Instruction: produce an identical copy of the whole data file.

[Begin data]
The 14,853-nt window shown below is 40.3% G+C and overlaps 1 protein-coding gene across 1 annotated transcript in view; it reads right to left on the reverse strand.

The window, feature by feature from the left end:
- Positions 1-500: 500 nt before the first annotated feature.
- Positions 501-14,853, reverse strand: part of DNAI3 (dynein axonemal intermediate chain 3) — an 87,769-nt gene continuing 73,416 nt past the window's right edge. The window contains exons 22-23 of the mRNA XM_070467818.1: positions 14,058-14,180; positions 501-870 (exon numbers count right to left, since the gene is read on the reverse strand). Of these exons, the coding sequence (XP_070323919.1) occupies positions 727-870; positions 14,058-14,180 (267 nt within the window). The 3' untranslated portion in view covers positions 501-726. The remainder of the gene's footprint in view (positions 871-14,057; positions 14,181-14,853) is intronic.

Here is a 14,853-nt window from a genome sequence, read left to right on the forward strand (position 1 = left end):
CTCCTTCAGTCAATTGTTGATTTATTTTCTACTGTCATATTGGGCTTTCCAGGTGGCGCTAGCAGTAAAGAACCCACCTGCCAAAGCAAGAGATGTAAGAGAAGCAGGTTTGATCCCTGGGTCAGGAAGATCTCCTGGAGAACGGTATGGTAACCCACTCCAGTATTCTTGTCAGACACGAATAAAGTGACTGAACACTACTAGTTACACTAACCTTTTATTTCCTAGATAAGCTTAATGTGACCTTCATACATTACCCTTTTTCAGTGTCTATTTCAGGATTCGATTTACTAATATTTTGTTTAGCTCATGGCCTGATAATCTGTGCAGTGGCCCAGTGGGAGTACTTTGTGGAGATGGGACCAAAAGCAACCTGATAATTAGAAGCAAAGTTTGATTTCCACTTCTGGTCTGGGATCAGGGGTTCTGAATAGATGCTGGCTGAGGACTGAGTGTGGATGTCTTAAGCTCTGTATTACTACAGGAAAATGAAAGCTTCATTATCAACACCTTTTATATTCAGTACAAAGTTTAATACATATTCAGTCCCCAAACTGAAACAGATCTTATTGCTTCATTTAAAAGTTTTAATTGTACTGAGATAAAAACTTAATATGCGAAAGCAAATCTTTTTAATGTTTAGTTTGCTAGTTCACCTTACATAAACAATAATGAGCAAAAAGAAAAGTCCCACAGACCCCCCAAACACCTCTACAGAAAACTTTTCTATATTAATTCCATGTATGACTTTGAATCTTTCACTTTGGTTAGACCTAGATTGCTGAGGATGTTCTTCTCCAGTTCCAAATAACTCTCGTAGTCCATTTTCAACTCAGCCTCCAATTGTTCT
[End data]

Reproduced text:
The 14,853-nt window shown below is 40.3% G+C and overlaps 1 protein-coding gene across 1 annotated transcript in view; it reads right to left on the reverse strand.

The window, feature by feature from the left end:
- Positions 1-500: 500 nt before the first annotated feature.
- Positions 501-14,853, reverse strand: part of DNAI3 (dynein axonemal intermediate chain 3) — an 87,769-nt gene continuing 73,416 nt past the window's right edge. The window contains exons 22-23 of the mRNA XM_070467818.1: positions 14,058-14,180; positions 501-870 (exon numbers count right to left, since the gene is read on the reverse strand). Of these exons, the coding sequence (XP_070323919.1) occupies positions 727-870; positions 14,058-14,180 (267 nt within the window). The 3' untranslated portion in view covers positions 501-726. The remainder of the gene's footprint in view (positions 871-14,057; positions 14,181-14,853) is intronic.

Here is a 14,853-nt window from a genome sequence, read left to right on the forward strand (position 1 = left end):
CTCCTTCAGTCAATTGTTGATTTATTTTCTACTGTCATATTGGGCTTTCCAGGTGGCGCTAGCAGTAAAGAACCCACCTGCCAAAGCAAGAGATGTAAGAGAAGCAGGTTTGATCCCTGGGTCAGGAAGATCTCCTGGAGAACGGTATGGTAACCCACTCCAGTATTCTTGTCAGACACGAATAAAGTGACTGAACACTACTAGTTACACTAACCTTTTATTTCCTAGATAAGCTTAATGTGACCTTCATACATTACCCTTTTTCAGTGTCTATTTCAGGATTCGATTTACTAATATTTTGTTTAGCTCATGGCCTGATAATCTGTGCAGTGGCCCAGTGGGAGTACTTTGTGGAGATGGGACCAAAAGCAACCTGATAATTAGAAGCAAAGTTTGATTTCCACTTCTGGTCTGGGATCAGGGGTTCTGAATAGATGCTGGCTGAGGACTGAGTGTGGATGTCTTAAGCTCTGTATTACTACAGGAAAATGAAAGCTTCATTATCAACACCTTTTATATTCAGTACAAAGTTTAATACATATTCAGTCCCCAAACTGAAACAGATCTTATTGCTTCATTTAAAAGTTTTAATTGTACTGAGATAAAAACTTAATATGCGAAAGCAAATCTTTTTAATGTTTAGTTTGCTAGTTCACCTTACATAAACAATAATGAGCAAAAAGAAAAGTCCCACAGACCCCCCAAACACCTCTACAGAAAACTTTTCTATATTAATTCCATGTATGACTTTGAATCTTTCACTTTGGTTAGACCTAGATTGCTGAGGATGTTCTTCTCCAGTTCCAAATAACTCTCGTAGTCCATTTTCAACTCAGCCTCCAATTGTTCT